"This latest novel illustrates Rhea's particular strengths. It is a book about a serial killer, and gives an unusual and intriguing spin to a well-worn theme...
"The plan is that we will stage a fake murder investigation..."
The top secret directive to Detective Superintendent Mark Pemberton, quick-tempered high-flier in a northern county's CID, came from the Chief Constable himself. The idea was to get local villains on the run, obtain their admissions and confessions, clear up lots of minor crimes, secure a wealth of valuable information about the criminal world and, primarily, to flush out any threat of violence during the forthcoming visit by the Prime Minister.
An anonymous, naked female corpse - her remains bequeathed for the benefit of the nation - is planted by the police in Green Lane. But at almost the same time, the body of a popular, good-time barmaid is discovered in the Blue Beck with a massive shotgun wound.
Mark Pemberton now has more on his plate than he or his Chief Constable bargained for. And the townspeople are terrified: Is this the work of a maniac, a rapist, a sex-killer? And is there a link between the slaying of the two women? Besides a handful of murder suspects and a major drugs dealer behind bars on a different rap, the threat of an IRA mainland bombing blitz also keeps Pemberton and his Detective Constable lover, Amanda, at fever pitch. And hours before the PM's visit, Amanda disappears...
False Alibi was the first of Peter N. Walker (Nicholas Rhea)'s novels about DS Mark Pemberton: it was published by Constable in 1991. it is out of print, but you may be able to find a collectable copy of the original hardback edition; False Alibi has also been published in a large print edition.
Louisa Mary Potter, the century's most notorious child killer, has been granted parole after twenty-five years.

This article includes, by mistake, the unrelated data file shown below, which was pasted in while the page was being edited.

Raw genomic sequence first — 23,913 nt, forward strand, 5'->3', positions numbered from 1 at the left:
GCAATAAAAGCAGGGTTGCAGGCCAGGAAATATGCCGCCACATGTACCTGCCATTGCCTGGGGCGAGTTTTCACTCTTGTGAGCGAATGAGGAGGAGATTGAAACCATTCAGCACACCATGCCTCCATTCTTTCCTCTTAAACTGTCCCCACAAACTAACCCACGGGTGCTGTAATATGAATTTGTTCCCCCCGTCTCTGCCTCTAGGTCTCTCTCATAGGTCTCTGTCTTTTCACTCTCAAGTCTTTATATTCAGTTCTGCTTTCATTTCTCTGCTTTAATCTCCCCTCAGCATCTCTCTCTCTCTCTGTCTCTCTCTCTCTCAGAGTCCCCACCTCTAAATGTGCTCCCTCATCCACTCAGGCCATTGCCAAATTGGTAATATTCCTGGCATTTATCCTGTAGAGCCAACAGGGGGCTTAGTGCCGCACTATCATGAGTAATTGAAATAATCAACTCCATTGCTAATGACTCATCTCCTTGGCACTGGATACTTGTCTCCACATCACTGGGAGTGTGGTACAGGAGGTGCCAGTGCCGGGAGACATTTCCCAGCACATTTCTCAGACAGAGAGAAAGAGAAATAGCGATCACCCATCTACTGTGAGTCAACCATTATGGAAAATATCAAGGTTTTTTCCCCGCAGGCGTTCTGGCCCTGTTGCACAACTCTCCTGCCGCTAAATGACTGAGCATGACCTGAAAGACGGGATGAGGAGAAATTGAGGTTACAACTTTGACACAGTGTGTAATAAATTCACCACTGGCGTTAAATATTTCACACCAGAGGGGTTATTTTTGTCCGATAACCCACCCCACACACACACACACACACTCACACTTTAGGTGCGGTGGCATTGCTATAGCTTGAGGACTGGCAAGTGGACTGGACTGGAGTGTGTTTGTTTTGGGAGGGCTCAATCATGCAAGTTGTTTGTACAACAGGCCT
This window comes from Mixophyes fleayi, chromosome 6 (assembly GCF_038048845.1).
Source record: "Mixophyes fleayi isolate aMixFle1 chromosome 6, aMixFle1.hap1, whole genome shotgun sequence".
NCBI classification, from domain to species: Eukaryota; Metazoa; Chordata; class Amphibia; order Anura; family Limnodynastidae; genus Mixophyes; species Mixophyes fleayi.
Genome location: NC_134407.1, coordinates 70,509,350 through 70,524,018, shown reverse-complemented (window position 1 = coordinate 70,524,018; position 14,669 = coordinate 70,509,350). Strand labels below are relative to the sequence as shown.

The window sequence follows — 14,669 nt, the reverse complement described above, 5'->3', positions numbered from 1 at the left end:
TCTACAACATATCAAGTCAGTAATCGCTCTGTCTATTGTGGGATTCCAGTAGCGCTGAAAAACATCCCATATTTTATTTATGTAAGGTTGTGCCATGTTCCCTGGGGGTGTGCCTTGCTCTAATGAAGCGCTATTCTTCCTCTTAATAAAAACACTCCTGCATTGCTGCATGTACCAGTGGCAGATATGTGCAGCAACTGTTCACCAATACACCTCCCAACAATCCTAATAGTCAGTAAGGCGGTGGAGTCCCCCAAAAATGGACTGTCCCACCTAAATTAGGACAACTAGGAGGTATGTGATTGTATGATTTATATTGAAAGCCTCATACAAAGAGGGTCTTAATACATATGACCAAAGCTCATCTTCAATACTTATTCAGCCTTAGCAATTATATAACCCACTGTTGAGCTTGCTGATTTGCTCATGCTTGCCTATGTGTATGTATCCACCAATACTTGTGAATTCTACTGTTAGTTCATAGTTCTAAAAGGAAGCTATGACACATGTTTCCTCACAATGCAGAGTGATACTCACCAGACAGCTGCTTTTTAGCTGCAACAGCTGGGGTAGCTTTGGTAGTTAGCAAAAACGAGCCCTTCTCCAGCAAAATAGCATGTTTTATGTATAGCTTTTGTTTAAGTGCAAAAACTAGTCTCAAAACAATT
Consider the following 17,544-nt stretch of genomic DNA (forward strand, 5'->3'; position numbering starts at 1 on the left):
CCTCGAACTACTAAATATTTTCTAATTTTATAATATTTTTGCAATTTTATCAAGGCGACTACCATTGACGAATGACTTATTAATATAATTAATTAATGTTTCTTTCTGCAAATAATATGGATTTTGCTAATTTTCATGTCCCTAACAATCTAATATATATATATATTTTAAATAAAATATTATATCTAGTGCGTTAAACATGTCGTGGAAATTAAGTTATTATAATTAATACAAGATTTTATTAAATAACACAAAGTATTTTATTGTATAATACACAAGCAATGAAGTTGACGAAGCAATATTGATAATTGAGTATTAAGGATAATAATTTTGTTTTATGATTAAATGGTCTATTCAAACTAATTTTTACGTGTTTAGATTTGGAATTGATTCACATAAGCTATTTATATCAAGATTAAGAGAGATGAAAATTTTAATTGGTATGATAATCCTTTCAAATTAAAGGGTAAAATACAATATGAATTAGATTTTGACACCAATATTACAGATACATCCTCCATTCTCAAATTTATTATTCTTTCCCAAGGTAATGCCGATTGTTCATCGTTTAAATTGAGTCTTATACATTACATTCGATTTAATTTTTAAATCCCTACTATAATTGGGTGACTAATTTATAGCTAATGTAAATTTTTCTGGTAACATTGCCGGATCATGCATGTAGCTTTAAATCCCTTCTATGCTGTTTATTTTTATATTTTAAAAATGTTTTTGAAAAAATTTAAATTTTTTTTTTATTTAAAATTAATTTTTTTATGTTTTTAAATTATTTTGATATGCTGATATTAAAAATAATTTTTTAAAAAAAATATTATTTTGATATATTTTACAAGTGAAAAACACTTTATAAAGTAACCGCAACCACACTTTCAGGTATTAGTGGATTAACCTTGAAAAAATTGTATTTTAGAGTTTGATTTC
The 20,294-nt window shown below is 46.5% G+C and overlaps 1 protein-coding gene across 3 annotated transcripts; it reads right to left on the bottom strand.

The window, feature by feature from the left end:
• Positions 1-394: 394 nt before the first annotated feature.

A convert to Catholicism and considered to be a reformed character, this living argument for the retention of the death penalty is in urgent need of protection. Someone wants to kill Potter when she is released, someone who knows that she is about to leave prison.
In charge of her safety is Detective Superintendent Mark Pemberton. A widower workaholic, revolted by his new assignment, he is nevertheless determined both to protect Potter and also to return her to gaol by re-opening the case of three missing girls she supposedly murdered, but whose bodies have never been found.
During enquiries into the past activities of Britain's most evil woman, Pemberton discovers that Potter's Irish boyfriend, Joseph Patrick Baleen, has vanished and that a hidden fortune awaits her release. So where is Baleen now? Is he waiting to gain revenge and at the same time acquire that fortune? And what is the secret held by a quiet nun, the only survivor of a schoolgirl society called the Secret Seven? The other six were all murdered by Louisa Mary Potter.
This is a police thriller of extraordinary compulsion on a subject not so deeply buried in the public's consciousness.
Grave Secrets, Peter N. Walker (Nicholas Rhea)'s second Pemberton novel, was published by Constable in 1992. It is out of print, but second hand copies may be available; it was also issued by Magna Story Sound as an audiobook, read by Christopher Scott.
Death of a Princess
As Detective Superintendent Mark Pemberton investigates the death of a woman nicknamed The Princess, he finds himself asking the same question time and time again. Accident or murder?
The last of the wealthy Milverdale family, The Princess has been found shot in the grounds of her estate. Was the bullet that killed her a stray from a local poacher's gun? Or did someone deliberately set out to shoot her dead?